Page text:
Interesting article in this quarters sascom magazine by Jeff Ma – the guy behind “bringing down the house” and the movie “21”.
After explaining how he felt the power of analytics and statistics was not unlike believing in God, he shared 2 stories where that faith was put to the test. One where it worked (sports betting) and one where it didn’t (options trading).
In his last section (repeated here), he boils it down to 2 commandments of analytics …
The first commandment is the importance of understanding variance, and it's a very difficult concept for people to become comfortable with. In 2007, Dr. Bob had a run where he went 5–32 (5 wins and 32 losses) and received hate mail from his clients. "The problem," he said, "is that people just don't understand variance." Yet Bob's clients began canceling their subscriptions and deciding not to follow him ... [but]win he did, to the tune of 38-7 over the next three weeks. Learning to cope with variance is an important lesson regardless of whether you bet on blackjack, or on sports, or never plan to set foot in a casino.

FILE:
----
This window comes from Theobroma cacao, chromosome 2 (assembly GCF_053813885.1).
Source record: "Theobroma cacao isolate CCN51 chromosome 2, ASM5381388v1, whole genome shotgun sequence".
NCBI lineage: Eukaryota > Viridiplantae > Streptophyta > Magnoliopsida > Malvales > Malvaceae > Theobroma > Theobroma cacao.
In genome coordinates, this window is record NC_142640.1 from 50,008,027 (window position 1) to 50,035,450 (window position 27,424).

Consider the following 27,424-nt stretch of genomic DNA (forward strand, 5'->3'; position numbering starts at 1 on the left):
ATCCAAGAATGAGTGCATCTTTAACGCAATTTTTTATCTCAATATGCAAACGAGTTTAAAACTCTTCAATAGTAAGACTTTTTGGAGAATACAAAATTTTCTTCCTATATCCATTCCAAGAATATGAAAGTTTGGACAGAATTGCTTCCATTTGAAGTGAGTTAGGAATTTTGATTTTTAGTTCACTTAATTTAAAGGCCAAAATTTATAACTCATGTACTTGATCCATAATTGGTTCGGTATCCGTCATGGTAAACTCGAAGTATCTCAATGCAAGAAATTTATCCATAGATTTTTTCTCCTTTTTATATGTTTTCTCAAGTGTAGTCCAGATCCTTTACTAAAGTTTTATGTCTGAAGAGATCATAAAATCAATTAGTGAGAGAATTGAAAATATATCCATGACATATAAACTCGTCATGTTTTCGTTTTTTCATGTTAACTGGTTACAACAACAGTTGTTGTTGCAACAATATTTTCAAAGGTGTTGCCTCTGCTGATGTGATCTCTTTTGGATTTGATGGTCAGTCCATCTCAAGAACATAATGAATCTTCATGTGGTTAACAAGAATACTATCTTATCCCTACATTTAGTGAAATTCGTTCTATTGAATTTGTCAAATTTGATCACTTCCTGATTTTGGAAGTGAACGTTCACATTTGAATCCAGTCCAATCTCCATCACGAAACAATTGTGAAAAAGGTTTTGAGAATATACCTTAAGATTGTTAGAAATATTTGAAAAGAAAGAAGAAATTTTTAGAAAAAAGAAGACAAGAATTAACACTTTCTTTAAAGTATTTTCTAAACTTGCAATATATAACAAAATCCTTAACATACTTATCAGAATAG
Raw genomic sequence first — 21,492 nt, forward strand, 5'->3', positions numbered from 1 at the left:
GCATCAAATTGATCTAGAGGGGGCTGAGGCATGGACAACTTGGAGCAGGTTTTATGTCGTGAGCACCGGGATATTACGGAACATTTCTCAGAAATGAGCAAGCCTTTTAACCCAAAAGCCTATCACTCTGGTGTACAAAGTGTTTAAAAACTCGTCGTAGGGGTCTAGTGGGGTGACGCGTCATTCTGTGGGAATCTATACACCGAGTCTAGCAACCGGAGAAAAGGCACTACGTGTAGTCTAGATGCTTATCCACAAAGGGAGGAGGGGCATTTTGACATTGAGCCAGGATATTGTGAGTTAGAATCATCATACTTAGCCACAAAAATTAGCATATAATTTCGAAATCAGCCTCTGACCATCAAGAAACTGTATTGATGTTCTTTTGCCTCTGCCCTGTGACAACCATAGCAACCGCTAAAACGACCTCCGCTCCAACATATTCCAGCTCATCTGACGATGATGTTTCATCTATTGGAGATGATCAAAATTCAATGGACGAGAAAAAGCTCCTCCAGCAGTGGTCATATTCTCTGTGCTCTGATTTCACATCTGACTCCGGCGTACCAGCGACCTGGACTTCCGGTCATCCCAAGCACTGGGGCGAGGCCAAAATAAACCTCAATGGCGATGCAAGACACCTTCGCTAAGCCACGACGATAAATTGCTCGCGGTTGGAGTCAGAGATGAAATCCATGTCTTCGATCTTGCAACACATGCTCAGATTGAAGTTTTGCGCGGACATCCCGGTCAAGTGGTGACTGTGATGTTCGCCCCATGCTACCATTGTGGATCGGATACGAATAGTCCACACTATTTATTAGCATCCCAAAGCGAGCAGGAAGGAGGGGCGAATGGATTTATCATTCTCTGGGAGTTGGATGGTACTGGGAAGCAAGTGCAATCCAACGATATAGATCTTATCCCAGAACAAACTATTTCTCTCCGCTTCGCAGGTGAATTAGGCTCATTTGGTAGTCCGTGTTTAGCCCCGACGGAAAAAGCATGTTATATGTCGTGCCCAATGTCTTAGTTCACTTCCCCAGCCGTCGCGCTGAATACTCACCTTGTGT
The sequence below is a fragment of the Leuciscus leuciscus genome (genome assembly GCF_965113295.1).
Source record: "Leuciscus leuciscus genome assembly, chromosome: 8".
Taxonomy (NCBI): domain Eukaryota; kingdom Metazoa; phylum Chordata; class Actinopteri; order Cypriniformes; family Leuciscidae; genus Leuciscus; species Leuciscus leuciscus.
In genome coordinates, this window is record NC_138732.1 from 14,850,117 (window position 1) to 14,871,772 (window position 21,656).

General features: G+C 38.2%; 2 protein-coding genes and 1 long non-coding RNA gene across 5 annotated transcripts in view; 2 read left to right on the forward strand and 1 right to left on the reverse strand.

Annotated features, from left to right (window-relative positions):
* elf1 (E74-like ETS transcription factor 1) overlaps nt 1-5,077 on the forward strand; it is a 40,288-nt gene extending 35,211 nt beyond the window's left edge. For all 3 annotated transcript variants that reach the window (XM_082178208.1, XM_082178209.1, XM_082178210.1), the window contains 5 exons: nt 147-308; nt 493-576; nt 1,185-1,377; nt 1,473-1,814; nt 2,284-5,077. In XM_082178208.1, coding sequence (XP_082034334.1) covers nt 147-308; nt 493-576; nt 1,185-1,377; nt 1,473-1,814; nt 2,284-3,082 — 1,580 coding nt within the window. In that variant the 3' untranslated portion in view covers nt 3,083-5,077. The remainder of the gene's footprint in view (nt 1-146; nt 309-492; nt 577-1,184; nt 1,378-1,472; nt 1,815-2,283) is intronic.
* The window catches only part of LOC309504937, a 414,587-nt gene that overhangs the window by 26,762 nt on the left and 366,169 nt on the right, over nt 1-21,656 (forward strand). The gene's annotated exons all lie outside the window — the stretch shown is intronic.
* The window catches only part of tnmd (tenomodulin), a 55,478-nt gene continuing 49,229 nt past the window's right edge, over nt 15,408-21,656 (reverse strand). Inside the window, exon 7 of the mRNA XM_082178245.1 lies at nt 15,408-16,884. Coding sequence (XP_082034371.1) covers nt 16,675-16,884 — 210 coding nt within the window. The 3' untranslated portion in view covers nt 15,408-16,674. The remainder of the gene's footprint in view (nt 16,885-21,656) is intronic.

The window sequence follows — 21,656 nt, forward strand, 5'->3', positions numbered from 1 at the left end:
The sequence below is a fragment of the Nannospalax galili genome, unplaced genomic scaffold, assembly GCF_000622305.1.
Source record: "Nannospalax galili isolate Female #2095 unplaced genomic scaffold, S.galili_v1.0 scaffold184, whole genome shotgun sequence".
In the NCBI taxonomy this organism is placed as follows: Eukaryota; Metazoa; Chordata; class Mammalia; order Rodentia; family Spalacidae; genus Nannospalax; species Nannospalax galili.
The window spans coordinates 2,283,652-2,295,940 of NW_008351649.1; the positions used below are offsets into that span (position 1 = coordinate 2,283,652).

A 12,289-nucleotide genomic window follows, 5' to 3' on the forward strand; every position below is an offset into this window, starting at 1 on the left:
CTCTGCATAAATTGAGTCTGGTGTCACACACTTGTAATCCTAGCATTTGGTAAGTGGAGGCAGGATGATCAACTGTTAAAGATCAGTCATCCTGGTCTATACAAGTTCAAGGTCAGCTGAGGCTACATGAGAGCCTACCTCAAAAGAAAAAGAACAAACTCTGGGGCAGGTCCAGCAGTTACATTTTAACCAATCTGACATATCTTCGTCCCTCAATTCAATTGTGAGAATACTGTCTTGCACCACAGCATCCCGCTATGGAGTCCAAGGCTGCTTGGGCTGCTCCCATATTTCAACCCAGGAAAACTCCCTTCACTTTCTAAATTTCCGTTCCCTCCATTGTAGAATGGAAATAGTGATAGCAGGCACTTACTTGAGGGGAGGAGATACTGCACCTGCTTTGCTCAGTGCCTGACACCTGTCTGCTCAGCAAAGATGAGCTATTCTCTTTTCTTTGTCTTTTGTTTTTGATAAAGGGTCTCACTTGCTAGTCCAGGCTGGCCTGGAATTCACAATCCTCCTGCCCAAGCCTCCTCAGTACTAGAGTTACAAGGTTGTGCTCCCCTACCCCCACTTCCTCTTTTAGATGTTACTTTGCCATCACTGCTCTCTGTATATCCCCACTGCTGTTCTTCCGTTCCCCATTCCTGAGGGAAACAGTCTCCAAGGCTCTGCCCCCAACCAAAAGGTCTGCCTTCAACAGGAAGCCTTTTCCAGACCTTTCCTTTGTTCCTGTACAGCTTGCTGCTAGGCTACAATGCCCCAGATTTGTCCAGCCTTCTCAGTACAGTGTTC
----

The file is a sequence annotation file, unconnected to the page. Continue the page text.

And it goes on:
The second commandment of our statistical religion is the importance of a long-term perspective and the commitment to invest in it. Dr. Bob's bad run over 37 games destroyed both the confidence and bankroll of his non-believing clients. He had a terrible success rate of 14 percent in those 37 games, but his record in nearly 20 years and over 10,000 games was a solid 56 percent.
All good stuff, but the true diamond in his story is contained in the very last paragraph …
Long runs of bad luck in Vegas constantly tested our nerves and our belief in statistics. We had to maintain a long-term perspective and, more important, we had to have a big enough bankroll to ride out the inevitable downward swings. So the lesson in business, as in blackjack, is that you need to have a long-term perspective and the corresponding financial commitment to make analytics pay off.
Read the whole story in the first quarter 2011 edition of sascom magazine